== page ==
Forfeiture has been a part of the American justice system for more than 200 years. It has been a tool used by law enforcement – both local and federal – to fight criminal activity, such as drug trafficking.

However, over the years, there have been numerous cases of abuse in the forfeiture process, specifically in civil cases. These abuses threaten citizens’ Constitutional rights, put unnecessary burdens on innocent Americans, and weaken our faith in law enforcement. Reform to the current federal forfeiture laws is necessary to curb abuse, restore confidence in law enforcement, and help citizens protect their property rights. 

In civil forfeiture cases, property acts as the defendant, not an individual. If the property is thought to be involved in a crime, it can be confiscated, despite the innocence of its owner. For innocent individuals, getting seized property back can be a long, onerous, and expensive process. 

According to a Washington Post investigation, nearly 62,000 cash seizures have occurred since September 11, 2001, and only a sixth of those cases were legally challenged. This is partly due to the high costs of bringing legal action against the government. Because law enforcement can seize assets despite the innocence of a property owner, many cases harm lawful citizens and puts the burden of proving innocence on them. If an individual can prove their property was not linked to criminal activity, their seized assets can be returned. However, this often involves months – sometimes years – of judicial battles, requiring costly legal representation.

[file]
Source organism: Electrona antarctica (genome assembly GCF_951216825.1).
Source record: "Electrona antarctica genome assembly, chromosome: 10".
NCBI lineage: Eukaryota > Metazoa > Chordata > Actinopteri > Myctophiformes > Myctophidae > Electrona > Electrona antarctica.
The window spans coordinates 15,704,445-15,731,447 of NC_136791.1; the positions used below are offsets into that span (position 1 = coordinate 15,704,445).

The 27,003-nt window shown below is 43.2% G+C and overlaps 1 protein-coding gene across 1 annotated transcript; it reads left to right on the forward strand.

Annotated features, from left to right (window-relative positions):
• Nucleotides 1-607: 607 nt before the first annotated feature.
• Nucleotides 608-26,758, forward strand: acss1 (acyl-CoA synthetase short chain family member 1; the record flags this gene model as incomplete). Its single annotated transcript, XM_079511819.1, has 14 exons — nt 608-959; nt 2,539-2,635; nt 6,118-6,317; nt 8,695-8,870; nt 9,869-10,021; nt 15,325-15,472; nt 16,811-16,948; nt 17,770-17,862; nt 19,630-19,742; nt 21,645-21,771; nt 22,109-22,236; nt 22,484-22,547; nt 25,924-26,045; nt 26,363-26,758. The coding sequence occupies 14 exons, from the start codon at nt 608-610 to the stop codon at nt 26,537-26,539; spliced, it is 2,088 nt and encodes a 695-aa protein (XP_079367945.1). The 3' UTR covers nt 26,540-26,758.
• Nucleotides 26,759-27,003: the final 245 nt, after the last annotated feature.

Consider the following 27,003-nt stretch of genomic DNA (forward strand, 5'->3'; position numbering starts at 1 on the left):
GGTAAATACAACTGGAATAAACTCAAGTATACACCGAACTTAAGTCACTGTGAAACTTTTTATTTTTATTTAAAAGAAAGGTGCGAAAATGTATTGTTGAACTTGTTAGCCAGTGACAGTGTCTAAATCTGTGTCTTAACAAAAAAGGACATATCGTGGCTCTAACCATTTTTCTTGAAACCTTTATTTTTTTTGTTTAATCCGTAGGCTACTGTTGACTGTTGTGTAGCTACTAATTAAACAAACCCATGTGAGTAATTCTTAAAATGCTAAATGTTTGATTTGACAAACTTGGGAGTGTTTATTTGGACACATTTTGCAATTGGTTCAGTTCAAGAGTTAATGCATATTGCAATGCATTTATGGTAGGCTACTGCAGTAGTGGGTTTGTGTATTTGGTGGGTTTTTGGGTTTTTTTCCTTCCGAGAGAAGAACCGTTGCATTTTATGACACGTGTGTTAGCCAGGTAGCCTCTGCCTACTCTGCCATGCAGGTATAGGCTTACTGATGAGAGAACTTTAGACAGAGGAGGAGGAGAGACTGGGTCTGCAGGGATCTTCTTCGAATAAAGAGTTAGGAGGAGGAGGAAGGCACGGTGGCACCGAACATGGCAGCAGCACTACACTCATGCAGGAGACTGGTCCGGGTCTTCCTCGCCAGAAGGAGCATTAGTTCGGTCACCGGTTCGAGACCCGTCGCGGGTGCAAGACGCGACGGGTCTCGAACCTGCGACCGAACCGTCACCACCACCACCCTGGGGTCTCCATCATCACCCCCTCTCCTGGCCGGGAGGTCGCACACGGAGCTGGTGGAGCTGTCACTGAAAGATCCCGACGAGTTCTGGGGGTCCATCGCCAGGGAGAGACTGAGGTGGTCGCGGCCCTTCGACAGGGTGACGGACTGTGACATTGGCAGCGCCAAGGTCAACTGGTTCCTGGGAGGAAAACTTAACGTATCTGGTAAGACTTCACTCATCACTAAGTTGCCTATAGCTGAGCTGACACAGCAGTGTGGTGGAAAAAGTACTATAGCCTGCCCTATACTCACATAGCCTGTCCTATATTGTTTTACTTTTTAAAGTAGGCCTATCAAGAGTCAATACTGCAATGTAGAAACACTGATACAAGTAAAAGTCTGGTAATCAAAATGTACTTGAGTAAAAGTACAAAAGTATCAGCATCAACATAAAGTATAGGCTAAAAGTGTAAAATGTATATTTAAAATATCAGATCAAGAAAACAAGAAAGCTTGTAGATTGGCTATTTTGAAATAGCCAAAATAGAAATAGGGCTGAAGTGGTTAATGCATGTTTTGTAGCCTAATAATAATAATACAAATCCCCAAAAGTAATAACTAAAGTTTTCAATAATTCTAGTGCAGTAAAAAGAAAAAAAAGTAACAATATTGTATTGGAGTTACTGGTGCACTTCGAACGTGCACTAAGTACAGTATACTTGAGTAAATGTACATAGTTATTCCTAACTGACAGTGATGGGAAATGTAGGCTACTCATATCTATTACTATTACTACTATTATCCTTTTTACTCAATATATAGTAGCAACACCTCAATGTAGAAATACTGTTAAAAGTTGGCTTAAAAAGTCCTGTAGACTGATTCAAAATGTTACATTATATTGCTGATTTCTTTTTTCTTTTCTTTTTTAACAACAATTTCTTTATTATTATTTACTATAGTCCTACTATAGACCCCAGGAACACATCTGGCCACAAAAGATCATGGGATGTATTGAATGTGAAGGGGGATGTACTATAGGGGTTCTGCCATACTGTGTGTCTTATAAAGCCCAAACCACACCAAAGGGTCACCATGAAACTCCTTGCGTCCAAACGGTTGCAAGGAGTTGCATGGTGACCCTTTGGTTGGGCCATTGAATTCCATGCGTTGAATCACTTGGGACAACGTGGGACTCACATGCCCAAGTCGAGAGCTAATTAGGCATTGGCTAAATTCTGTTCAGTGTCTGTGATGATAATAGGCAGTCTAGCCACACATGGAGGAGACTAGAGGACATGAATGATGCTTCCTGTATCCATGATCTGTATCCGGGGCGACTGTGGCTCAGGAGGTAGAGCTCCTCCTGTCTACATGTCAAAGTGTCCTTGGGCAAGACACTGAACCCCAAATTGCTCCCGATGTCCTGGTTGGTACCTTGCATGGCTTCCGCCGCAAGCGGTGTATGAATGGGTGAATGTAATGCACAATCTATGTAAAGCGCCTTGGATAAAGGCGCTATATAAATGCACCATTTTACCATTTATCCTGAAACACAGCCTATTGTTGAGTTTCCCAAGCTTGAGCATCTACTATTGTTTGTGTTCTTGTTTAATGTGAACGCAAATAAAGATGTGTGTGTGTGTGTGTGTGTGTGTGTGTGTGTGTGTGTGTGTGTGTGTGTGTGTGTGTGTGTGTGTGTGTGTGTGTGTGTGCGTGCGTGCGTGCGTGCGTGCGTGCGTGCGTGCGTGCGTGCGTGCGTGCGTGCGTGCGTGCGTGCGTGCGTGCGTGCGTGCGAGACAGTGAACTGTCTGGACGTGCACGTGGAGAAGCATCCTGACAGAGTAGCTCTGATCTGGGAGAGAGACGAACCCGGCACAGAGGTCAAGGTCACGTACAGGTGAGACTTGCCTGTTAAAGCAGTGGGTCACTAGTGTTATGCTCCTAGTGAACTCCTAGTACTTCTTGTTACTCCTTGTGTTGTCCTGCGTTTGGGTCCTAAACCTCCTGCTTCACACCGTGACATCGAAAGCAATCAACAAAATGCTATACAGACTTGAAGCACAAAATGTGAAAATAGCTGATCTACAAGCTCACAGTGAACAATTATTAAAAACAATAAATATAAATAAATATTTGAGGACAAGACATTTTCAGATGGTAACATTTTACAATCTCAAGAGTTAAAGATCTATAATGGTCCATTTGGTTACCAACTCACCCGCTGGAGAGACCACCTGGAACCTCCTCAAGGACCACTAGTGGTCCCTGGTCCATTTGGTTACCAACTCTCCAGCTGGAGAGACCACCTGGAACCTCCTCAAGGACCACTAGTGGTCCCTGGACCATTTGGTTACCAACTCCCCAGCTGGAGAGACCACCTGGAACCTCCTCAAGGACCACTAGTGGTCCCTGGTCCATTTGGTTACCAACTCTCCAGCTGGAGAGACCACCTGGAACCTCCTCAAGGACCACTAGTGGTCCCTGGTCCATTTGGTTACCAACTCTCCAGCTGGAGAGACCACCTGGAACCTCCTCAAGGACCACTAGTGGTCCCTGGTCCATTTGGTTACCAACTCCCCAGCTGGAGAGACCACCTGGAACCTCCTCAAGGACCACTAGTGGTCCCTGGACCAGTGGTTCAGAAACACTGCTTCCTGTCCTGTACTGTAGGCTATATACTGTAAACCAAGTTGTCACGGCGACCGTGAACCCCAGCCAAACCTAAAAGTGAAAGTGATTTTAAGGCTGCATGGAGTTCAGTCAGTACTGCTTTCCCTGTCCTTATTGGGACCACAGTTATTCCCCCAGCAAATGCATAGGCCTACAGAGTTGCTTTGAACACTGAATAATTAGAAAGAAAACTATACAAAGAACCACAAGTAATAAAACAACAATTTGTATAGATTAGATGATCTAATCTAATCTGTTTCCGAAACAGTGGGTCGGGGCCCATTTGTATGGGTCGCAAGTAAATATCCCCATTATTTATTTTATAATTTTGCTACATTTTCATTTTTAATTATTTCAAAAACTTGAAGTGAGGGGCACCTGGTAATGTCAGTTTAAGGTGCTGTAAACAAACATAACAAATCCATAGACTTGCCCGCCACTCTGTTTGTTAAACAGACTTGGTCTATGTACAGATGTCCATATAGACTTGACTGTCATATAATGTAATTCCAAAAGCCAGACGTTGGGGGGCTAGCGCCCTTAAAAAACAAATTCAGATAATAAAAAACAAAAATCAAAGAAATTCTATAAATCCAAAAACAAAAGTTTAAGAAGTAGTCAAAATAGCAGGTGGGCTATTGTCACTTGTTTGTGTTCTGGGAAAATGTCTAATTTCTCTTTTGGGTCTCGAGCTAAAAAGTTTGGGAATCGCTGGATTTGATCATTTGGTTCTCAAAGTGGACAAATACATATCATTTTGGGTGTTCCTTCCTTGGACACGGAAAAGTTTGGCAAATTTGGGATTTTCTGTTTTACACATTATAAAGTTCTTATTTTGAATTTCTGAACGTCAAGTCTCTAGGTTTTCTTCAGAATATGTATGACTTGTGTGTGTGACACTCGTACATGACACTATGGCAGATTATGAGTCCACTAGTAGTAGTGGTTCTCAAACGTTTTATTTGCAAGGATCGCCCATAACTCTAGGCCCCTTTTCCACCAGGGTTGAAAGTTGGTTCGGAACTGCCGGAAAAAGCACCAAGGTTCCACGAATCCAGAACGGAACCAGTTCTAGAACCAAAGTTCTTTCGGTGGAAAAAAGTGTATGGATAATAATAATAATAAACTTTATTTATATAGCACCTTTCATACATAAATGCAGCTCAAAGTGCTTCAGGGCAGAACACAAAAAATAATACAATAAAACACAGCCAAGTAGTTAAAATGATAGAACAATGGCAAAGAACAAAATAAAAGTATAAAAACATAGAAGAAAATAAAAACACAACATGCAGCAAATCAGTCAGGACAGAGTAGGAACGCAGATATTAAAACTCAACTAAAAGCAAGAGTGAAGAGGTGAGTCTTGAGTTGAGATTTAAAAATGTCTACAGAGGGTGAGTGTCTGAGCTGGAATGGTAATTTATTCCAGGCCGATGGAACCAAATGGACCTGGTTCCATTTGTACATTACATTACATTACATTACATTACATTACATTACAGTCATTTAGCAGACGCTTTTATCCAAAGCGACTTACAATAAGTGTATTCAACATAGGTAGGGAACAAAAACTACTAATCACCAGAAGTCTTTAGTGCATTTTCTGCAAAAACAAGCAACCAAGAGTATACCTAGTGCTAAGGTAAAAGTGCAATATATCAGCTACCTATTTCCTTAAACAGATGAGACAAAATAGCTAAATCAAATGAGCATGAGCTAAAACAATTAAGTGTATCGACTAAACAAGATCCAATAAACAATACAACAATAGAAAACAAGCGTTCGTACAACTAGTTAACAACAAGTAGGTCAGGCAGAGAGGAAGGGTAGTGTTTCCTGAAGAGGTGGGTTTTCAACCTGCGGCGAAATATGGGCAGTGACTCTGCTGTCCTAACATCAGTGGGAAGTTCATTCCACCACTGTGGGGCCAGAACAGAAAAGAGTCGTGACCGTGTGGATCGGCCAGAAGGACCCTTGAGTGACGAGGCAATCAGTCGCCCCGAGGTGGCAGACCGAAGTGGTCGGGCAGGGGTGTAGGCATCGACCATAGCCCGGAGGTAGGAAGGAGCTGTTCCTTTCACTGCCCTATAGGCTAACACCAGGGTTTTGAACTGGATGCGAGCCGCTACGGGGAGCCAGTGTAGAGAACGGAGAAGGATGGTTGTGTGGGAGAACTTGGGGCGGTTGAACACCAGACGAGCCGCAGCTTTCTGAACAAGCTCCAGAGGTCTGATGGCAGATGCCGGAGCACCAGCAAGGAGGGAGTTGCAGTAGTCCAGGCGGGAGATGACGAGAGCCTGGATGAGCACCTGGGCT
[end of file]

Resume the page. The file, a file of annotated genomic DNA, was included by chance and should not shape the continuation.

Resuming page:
In 41 percent of civil asset forfeiture cases where there was a challenge, the government returned the seized money. However, 40 percent of those cases took more than a year to resolve and required individuals to sign agreements stating they would not sue the police.

In response to this problem, I have championed common sense reform efforts. Yesterday, I reintroduced the DUE PROCESS Act in the House of Representatives – legislation that would increase transparency in the civil asset forfeiture process, add protections for innocent property owners, and implement additional protections to ensure property owners have the opportunity to contest seizures. It would improve the notice that the government must give property owners, make it easier for them to be heard by a judge, and entitle them to an initial hearing where they can retrieve confiscated property immediately if it was not seized according to the law. 

This legislation would also increase the availability of attorney fees for innocent owners, place a higher burden of proof on the government, and allow for owners of confiscated animals to retrieve their pets faster. 

Civil asset forfeiture is a critical component of the overall effort to fix our broken criminal justice system, and the DUE PROCESS Act would make common sense changes to federal forfeiture laws that help innocent Americans, bringing us one step closer to meaningful reform that would tamper abuse and protect citizens’ Constitutional rights.